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What is romfs?

romfs is a space-efficient, small, read-only filesystem originally for Linux and used by some Linux based projects. It is a block-based filesystem, that means it makes use of block (or sector) accessible storage driver (like disks, CDs, ROM drives). It is part of stock Linux kernels since about version 2.1.21 (about January, 1997). All current (2.4--2.6) kernel sources contain support for romfs, but depending on the distributor, it might not have been compiled in.

A working Linux system requires the kernel, and at least some programs running, which obviously needs a filesystem too. Most Linux disk filesystems are designed to be high performance, supporting all POSIX features, sometimes elaborate recovery on crashes (journaling), and that usually makes them quite heavy-weight, and thus often inappropriate in some special purposes.

romfs makes two shortcuts: first, it's read-only, you can't simply use your disk if it's a romfs disk, you must build its image beforehand. Second, it stores only the absolute minimum required from a filing system. No modification dates, no unix permissions. These all might sound as large drawbacks, but they are usually not.


You can browse the kernel code at any LXR site, see google:

The description of the filesystem layout is available at:

Contact information

Got questions? You can reach me at I am Janos Farkas.

Related projects

There are at least two main uses where romfs, despite its limitations, is almost perfect.

romfs itself, although it may sound weird at first, cannot handle ROMs of any kind. It is just a file system, working over a block device. If you need to access a real ROM device, you need another driver to make your device appear as a disk.

An example driver for the 2.0 kernel versions can be found at:

Booting procedures with romfs

Some Linux distributions use romfs during booting, or initial setup time, the most prominent are some PPC and Sparc systems.

SILO (, the Sparc bootloader, also supports loading kernels from romfs boot disks. See also the SILO project page at freshmeat.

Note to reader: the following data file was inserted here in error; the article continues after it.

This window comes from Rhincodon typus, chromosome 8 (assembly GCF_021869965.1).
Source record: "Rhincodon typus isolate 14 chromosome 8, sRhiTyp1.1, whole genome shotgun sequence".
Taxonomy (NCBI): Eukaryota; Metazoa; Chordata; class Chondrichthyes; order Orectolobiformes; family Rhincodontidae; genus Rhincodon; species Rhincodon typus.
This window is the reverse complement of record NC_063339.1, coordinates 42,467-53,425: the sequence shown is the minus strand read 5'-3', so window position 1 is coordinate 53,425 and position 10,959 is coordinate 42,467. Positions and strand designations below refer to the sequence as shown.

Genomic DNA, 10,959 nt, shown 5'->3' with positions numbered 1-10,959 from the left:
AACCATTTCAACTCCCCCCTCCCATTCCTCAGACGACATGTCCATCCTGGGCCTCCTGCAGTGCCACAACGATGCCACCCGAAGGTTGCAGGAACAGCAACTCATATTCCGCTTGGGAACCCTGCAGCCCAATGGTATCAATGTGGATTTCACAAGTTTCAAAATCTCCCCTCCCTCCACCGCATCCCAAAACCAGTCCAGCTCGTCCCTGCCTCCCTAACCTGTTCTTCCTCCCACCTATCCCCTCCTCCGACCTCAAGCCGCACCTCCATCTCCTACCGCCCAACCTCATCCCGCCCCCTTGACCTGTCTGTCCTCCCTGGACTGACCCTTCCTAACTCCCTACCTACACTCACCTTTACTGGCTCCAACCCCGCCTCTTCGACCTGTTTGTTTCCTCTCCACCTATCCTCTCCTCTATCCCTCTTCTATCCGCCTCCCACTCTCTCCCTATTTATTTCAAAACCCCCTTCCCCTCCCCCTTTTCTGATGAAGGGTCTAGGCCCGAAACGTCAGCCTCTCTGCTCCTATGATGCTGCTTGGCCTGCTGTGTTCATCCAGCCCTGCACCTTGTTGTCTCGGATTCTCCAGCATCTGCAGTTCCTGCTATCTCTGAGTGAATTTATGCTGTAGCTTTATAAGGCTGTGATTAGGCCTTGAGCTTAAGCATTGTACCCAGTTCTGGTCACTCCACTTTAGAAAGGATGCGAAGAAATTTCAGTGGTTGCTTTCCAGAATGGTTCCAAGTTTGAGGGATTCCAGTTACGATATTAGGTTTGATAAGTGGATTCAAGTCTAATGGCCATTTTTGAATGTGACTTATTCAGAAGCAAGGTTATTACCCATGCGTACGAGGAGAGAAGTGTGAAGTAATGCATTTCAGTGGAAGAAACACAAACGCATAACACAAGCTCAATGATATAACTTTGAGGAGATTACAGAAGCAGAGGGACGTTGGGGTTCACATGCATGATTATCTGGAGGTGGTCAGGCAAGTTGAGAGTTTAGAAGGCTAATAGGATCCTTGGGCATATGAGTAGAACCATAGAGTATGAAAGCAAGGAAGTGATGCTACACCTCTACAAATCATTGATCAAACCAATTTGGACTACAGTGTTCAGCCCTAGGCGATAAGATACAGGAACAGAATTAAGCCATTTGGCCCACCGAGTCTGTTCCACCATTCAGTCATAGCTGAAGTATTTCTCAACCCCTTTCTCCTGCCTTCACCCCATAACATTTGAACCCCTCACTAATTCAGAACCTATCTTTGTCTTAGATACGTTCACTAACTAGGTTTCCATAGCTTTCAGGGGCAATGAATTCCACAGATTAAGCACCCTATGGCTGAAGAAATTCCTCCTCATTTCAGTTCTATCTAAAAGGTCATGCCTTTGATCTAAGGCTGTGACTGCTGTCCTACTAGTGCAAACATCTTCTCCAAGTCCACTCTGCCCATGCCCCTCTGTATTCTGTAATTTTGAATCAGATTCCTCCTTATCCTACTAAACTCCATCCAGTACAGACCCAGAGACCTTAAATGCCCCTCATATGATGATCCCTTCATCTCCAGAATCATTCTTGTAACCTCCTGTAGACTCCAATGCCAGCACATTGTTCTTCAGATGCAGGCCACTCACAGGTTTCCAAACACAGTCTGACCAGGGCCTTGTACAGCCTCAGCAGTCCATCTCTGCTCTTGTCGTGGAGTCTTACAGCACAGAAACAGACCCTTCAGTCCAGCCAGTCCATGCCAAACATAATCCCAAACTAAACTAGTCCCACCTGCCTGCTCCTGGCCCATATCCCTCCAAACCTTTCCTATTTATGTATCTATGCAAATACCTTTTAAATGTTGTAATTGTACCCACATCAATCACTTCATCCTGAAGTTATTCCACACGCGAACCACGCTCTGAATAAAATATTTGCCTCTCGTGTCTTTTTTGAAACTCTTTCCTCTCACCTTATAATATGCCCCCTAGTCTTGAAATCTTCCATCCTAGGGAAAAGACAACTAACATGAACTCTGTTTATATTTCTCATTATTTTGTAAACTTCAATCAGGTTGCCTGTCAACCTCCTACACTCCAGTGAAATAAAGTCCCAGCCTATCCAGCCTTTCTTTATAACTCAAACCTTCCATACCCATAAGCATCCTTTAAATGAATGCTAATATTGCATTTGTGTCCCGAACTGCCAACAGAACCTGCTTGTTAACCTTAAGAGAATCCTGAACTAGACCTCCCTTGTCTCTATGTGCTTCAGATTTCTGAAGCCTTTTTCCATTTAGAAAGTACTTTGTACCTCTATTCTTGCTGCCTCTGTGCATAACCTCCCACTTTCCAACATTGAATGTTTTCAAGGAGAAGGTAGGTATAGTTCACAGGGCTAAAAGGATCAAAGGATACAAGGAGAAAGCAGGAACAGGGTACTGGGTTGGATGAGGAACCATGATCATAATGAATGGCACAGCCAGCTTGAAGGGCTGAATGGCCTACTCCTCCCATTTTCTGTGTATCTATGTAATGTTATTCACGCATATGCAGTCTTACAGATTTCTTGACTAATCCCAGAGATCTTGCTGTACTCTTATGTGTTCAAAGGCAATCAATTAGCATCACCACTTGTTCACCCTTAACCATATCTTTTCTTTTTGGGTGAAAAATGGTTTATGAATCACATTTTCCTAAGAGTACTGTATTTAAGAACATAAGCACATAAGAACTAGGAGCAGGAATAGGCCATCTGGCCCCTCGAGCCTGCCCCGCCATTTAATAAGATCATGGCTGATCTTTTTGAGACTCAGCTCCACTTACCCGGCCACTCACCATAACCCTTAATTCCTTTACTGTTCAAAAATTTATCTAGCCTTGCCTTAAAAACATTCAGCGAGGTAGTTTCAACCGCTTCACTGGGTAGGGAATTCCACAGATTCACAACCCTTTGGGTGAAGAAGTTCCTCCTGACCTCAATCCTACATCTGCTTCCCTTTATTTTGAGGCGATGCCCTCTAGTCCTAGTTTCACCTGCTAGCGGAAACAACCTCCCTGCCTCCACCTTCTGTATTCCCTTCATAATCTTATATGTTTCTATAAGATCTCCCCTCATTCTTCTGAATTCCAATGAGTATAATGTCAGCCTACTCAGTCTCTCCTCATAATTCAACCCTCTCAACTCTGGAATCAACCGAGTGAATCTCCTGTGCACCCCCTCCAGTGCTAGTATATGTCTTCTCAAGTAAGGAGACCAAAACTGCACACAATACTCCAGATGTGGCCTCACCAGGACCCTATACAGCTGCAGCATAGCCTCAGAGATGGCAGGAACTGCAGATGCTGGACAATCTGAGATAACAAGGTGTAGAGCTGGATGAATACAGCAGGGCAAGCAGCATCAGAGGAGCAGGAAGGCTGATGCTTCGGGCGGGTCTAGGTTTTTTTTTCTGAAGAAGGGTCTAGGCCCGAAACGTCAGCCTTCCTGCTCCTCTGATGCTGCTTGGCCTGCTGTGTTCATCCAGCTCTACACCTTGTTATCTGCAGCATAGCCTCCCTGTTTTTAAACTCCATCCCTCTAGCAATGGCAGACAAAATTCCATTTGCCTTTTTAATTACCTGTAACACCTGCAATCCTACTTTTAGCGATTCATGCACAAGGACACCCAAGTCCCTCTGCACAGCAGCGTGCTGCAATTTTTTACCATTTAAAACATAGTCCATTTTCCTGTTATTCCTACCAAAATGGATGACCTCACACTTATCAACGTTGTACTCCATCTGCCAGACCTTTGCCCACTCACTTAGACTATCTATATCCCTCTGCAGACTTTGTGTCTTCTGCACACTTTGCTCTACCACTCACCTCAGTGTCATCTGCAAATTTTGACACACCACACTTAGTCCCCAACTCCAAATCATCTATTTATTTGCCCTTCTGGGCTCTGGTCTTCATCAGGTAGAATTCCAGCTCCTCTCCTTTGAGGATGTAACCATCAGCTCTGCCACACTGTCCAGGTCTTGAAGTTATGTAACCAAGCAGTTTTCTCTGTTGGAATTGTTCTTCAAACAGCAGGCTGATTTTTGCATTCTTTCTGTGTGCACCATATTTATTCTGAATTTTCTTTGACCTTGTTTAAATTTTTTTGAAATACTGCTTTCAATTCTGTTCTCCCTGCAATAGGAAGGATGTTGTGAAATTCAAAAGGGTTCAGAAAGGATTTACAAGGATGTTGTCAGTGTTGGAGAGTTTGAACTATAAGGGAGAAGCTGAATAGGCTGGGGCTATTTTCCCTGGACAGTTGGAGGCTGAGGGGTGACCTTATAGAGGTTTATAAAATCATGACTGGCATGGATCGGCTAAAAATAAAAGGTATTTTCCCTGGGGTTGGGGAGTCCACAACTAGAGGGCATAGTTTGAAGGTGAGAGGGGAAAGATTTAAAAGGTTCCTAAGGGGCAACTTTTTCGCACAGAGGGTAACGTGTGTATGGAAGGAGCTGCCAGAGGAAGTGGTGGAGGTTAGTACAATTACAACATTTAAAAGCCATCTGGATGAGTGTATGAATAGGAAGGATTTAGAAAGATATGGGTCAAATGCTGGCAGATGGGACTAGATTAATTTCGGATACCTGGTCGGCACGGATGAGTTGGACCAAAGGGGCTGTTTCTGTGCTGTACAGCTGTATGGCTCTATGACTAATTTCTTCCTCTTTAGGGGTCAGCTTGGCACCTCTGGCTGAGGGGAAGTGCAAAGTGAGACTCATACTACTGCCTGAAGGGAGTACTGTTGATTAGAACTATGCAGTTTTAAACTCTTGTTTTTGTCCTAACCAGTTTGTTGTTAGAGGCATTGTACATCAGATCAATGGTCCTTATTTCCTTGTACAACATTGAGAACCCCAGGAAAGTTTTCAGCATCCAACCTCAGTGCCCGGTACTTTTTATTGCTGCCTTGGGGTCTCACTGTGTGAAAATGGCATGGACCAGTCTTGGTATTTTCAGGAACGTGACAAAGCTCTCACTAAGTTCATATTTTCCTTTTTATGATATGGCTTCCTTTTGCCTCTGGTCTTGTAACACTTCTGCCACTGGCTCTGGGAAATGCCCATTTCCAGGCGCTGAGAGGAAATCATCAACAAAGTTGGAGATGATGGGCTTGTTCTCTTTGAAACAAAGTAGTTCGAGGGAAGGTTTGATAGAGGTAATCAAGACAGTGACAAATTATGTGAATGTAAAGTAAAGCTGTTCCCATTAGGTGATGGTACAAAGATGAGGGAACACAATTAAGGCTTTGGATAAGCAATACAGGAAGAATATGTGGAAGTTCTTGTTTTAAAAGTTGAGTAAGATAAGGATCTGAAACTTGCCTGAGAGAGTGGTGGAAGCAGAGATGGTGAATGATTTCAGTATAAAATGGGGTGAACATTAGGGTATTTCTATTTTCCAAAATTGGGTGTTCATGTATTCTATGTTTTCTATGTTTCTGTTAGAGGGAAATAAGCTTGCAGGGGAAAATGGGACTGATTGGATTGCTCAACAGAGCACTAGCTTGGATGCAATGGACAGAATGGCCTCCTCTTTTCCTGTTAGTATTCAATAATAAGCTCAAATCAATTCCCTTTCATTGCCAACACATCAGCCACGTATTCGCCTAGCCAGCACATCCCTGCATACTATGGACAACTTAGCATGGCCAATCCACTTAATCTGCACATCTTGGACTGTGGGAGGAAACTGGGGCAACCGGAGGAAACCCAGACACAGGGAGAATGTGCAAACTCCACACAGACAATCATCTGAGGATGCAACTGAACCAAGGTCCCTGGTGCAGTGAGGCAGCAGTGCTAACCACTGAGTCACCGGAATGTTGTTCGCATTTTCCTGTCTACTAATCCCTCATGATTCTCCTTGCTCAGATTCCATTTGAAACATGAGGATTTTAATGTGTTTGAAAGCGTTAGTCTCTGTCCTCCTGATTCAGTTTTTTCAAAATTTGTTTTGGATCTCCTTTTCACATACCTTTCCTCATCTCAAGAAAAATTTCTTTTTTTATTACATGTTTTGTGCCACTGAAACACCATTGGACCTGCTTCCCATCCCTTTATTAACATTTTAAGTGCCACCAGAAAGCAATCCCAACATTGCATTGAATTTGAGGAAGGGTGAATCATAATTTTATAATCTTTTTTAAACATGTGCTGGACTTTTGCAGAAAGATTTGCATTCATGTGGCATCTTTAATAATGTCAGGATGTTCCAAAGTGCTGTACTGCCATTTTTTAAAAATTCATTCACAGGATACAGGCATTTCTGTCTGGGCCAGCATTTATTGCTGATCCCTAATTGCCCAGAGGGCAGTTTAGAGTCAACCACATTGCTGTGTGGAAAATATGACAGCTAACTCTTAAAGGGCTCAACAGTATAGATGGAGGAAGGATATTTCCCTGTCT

Embedded projects using romfs

uClinux, the microcontroller Linux, is a port of the kernel, and selected user-space programs to capable, embedded processors, like some smaller Motorola m68k, and ARM systems.

In turn, uClinux is used, or was mentioned as used by the following projects and companies:

KiSS, which became known from probably the first consumer DVD player supporting DivX. Some(?) of their players run Linux and have the firmware in romfs format. Now they are apparently a Cisco/Linksys venture.

Axis has developed an embedded chip for Linux (no less!) called ETRAX. It's not just a CPU, but a "system-on-a-chip solution", containing even I/O and Ethernet controllers. On the software front, they also seem to have a modified genromfs in a different way to support including device nodes in the image.

The following sites contain other information about Linux related embedded projects:

KallistiOS, a pseudo-microkernel operating system for gaming consoles (currently DreamCast and GameBoy Advance), also support romfs as a native filesystem.

See also for DreamCast development:

Ports of romfs

Vitaly A. Mamkin created a romfs driver to be used under RTEMS. It is available at (Site seems disappeared when checked at end of 2002.)

Bo Branten has created a driver to access romfs format filesystems under Windows NT/2000. See his page for details.

Harald Welte has developed a (user-space) tool to extract files from romfs images, called romfsck, available from the above page.

romfs by any other name...

eCos from Red Hat, is an embedded, unix-like, fully customizable operating system kernel, which seems to have a component called ROMFS, presumably to access ROMs available in specific architectures, but it's obviously different from the one in the Linux kernel. How different? I just don't know.

Acorn, now mostly famous for its ARM architecture, had some machines with RISC OS, which included a ROMFS (ROM filing system) also, apparently a virtual filesystem to access ROMs of peripherals (podules?). Information is scarce, even at Google. The ARM range of processors was later bought by Intel, in the process of improving, renamed to StrongARM, later XScale, and some of them are now called PCA Application Processors.

Mirrors and distributions

Older releases of genromfs (0.1-0.3) are available at, the old distribution site.

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2009-11-01 20:59:27Z
Google Farkas János
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